Published by Bellevue Literary Press
Publication date: January 1st 2009
Tinkers opens with George Crosby, lying on a bed in the living room of the home he built himself, as his mind swirls and flows between the reality of his family gathered to bid him goodbye to the most exquisite ruminations on life itself and his place in its great tiled framework.
…I will remain a set of impressions porous and open to combination with all of the other vitreous squares floating about in whoever else’s frames, because there is always the space left in reserve for the rest of their own time, and to my great-grandchildren, with more space than tiles, I will be no more than a smoky arrangement of a set of rumors, and to their great-grandchildren I will be no more than a tint of some obscure color…
Author Paul Harding takes George’s story and intersperses it with his father Howard’s tale. For Howard it is a difficult life working as a tinker, a man who travels by horse from farm to farm selling necessities to people who don’t have the means or the time to trek into the nearest town. Winter in the forested depths of rural Massachusetts is nothing more than a time of survival and things like love, whimsy, and extravagance are unheard of and yet he carries a few small pieces of jewelry wishing that as the death grip of winter approaches some woman will buy a trinket to give her hope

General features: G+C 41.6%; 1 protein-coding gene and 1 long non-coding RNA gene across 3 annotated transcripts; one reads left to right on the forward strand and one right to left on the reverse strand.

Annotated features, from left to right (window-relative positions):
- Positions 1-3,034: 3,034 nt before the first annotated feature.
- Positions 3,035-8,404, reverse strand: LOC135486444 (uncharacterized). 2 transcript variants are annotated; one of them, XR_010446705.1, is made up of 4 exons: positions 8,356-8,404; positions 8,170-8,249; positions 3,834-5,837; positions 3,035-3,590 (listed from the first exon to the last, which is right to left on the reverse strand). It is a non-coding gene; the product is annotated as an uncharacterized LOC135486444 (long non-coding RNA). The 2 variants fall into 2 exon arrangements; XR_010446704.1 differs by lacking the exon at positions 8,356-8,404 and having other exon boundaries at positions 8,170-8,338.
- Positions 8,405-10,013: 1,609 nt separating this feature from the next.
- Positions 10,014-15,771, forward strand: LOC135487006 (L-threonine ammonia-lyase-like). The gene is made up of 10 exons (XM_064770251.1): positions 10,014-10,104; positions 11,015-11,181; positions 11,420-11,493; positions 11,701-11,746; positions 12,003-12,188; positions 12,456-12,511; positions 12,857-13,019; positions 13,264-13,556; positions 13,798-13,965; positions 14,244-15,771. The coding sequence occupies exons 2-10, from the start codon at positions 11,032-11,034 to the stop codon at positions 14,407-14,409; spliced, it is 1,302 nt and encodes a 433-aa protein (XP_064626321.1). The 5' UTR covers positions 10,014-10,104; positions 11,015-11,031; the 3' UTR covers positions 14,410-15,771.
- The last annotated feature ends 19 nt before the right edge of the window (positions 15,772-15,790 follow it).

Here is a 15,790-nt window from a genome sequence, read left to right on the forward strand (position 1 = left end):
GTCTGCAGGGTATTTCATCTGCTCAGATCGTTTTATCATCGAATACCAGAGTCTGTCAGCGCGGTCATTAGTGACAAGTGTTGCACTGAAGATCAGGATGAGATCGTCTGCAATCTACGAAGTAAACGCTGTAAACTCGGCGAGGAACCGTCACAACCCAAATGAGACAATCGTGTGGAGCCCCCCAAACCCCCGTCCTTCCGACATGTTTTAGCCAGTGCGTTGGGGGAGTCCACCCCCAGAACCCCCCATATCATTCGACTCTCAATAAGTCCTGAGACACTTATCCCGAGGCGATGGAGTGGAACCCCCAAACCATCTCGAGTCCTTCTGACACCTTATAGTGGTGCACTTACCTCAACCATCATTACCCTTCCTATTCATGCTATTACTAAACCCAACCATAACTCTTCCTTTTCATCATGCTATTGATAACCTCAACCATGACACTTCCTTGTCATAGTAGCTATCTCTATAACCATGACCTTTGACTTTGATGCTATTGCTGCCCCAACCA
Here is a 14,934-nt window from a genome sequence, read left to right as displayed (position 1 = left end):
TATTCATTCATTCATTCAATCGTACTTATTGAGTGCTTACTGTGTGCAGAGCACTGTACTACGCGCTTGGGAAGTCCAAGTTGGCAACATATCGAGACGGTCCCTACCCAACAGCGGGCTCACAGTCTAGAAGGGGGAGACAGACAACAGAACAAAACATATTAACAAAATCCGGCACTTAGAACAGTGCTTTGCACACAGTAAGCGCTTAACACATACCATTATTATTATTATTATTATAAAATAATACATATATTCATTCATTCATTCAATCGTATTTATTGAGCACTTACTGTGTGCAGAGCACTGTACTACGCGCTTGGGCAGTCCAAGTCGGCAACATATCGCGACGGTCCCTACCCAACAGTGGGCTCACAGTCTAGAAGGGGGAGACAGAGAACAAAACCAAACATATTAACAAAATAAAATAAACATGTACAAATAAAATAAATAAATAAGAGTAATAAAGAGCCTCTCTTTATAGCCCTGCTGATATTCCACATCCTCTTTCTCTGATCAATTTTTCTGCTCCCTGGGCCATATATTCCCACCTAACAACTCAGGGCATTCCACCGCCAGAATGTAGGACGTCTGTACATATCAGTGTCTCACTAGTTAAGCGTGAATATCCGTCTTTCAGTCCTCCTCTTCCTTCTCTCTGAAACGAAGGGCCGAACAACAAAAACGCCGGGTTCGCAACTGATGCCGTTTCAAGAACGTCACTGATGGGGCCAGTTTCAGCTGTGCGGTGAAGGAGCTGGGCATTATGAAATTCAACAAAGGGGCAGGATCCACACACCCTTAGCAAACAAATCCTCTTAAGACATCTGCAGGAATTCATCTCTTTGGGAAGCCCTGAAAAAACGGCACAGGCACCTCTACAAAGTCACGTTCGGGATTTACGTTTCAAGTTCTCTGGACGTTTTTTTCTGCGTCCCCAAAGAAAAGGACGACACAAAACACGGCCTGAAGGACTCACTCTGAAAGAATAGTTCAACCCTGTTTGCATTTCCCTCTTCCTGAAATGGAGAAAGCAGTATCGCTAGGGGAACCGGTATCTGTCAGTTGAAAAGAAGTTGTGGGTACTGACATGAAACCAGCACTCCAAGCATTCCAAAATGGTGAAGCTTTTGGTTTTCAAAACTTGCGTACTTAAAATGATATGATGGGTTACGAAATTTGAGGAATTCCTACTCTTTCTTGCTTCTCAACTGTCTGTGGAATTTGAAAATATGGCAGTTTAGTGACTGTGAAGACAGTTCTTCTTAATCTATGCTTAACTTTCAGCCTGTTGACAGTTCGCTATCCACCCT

…as you wait for the roof to give out or your will to snap and the ice to be too deep to chop through with the axe as you stand in your husband’s boots on the frozen lake at midnight, the dry hack of the blade on ice so tiny under the wheeling and frozen stars…that your husband would never stir from his sleep in the cabin across the ice, would never hear and come running, half frozen, in only his union suit, to save you from chopping a hole in the ice and sliding into it…
George’s life, in comparison is a much different one, spent largely working in a high school as a guidance counselor until he retires and becomes known as a man with a way with broken antique clocks. He finds an elegant simplicity in their complexity; a perfect explanation for the workings of life. In the way that gears click forward, connecting with other gears moving backwards, all hidden behind a quiet face, so Harding lets George’s narrative unspool seamlessly.
Harding’s next book, Enon, follows George’s grandson on his harrowing journey after the loss of his daughter. It was one of my 5 star favorites for 2013.
The Elliott Bay Book Company